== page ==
TRUTHFULLY, hand on heart, do you?

Or do you secretly envy other women or perhaps even despise them because they have something which you do not. Because you view their lives as being better than yours. Or because you view them as being better than you.

Celebrating. Praising. Supporting. Loving.

When it comes to other women, do you do these things? And if you do them a bit, or at all, do you think you do them enough?

A few weeks ago my daughter Elsie, who is three, was watching a programme on Netflix. I can’t remember the exact name but it was some ‘My Little Pony, ‘Rockstar’ kind of show. You may even know exactly which one I mean.

I’d been allowing her to watch it for a while, popping it on for ten minutes here and there, as I cracked on with making the tea in peace or loading the dishwasher.

But then, one day, I sat down with her to watch a bit. And within a few minutes, I was damn right livid.

For here was a show aimed at young girls, that was rife with many of the worst perceived aspects of female behaviour – bitchiness, envy and nastiness.

And quick as a flash, I stopped her watching it right there and then.

It wasn’t easy to turn it off and tell her she that can no longer watch it. There was a tantrum and many tears.

But why would I let me daughter watch this kind of crap? Why would I allow Elsie to watch something so detrimental to females? Why would I think it’s OK for some TV makers to think that presenting female behaviour like this to children is acceptable?!

I have met lots of women in my life. I have made friends with many. I have three sisters. So sure I’ve come across these kinds of negative behaviours. Who hasn’t?

But I’ve also come across them from men too.

And yet, still the world likes to pit us against each other, as the common enemy, does it not?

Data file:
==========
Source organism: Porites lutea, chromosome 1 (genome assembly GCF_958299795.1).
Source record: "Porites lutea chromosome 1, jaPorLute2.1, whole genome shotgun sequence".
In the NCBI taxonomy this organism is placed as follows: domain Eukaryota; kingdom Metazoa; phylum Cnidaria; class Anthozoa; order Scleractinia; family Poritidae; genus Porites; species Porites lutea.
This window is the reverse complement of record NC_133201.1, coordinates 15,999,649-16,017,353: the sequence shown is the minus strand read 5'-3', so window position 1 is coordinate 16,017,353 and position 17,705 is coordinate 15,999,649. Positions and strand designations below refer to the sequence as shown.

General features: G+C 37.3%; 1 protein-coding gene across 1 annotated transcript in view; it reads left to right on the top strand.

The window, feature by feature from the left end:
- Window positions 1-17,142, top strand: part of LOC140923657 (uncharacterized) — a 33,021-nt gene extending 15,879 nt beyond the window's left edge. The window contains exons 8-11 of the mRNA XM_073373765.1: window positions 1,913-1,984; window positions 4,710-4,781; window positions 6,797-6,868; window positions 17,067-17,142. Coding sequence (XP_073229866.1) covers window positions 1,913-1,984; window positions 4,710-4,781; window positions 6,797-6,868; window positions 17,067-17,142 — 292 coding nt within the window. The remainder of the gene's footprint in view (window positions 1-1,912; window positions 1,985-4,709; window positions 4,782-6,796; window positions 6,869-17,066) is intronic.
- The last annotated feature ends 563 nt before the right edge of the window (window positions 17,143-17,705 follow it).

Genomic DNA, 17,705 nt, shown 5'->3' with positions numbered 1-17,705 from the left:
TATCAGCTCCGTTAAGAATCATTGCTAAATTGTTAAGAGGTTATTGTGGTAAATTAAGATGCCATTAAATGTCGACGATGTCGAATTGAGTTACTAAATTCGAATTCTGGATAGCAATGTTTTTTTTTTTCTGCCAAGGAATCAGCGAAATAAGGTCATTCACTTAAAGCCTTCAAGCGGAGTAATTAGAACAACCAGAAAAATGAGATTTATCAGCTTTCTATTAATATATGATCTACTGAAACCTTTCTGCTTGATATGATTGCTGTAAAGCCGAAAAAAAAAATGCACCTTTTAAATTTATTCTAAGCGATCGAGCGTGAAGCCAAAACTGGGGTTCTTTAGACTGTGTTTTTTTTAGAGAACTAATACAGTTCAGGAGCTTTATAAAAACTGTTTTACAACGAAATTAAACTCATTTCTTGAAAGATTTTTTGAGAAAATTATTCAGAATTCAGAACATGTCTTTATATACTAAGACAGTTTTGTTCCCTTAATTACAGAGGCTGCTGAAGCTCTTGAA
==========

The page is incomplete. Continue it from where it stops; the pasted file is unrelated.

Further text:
In a newspaper. In an advert. In a bloody kids cartoon.

From a young age, girls, teens and grown women are given the message, that it’s our fellow women we need to watch and be wary of.

That for us to win in life, we have to beat them. That for us to succeed, any other woman must not.

There’s an attitude that exists, that makes us fearful of our own gender. There’s a message that exists, that women cannot possibly treat another woman well.

And once those little seeds are planted? Well they’re hard to get out. And they remain and grow, fed and watered by our own fear, envy and insecurities.

But regardless of what we are led to believe, I know that we are not each other’s enemy.

I know that this is not our truth.

I know that women can be – AND ARE – supportive, inspiring and warm.

But if we want the world to take us more seriously. If we want the world to show us the respect and treat us the way we deserve, the buck has to start with us doesn’t it?

We have to stop competing and viewing each other through mistrustful eyes.

And instead start viewing and treating each other better, not just as acquaintances or friends even, but as comrades, team mates and sisters.

Today on International Women’s Day, I am celebrating all the remarkable women I know or have known and I ask you to do the same.

And not just today, but on any day!

Tell a woman that you admire her. Tell her that she is brilliant. And whilst you’re at it, make sure you tell yourself these things too.

Because it’s time we told the world a different story about women. And it’s time we made people listen.

It’s time to help and raise each other up instead of putting our own sex down.

It’s time to celebrate.



With love,




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4 Discussions on
  • For the record you, my friend, are brilliant! I can’t agree more – we should be pushing each other to the top and celebrating each other’s successes. When I meet a strong, powerful, confident, beautiful woman, I don’t envy her, I want her to be my friend, I want her on my team x x

    • Thanks so much Mim. I absolutely agree, when there’s a fabulous woman around, a genuinely fabulous woman, I want her on my team too. x

  • Completely agree. So often we fear and put down anyone who is (a) different or (b) potential competition. We consider them inferior (because they’re not like us). We give them derogatory labels (because they’re not like us). We distance ourselves from them (because we *definitely* don’t want anyone to think they’re like us). Different types of woman. Working women vs SAHMs. Breast vs bottle-fed. Mum vs dad vs parent bloggers.

    So often we preach a message of diversity – and practise the complete opposite. Celebrate the differences, don’t always feel compelled to keep score. Enjoy your own life rather than knocking other people’s.

    Yeah, I know. I’m a hopeless idealist … but I’d rather be that than a bitter, miserable git.

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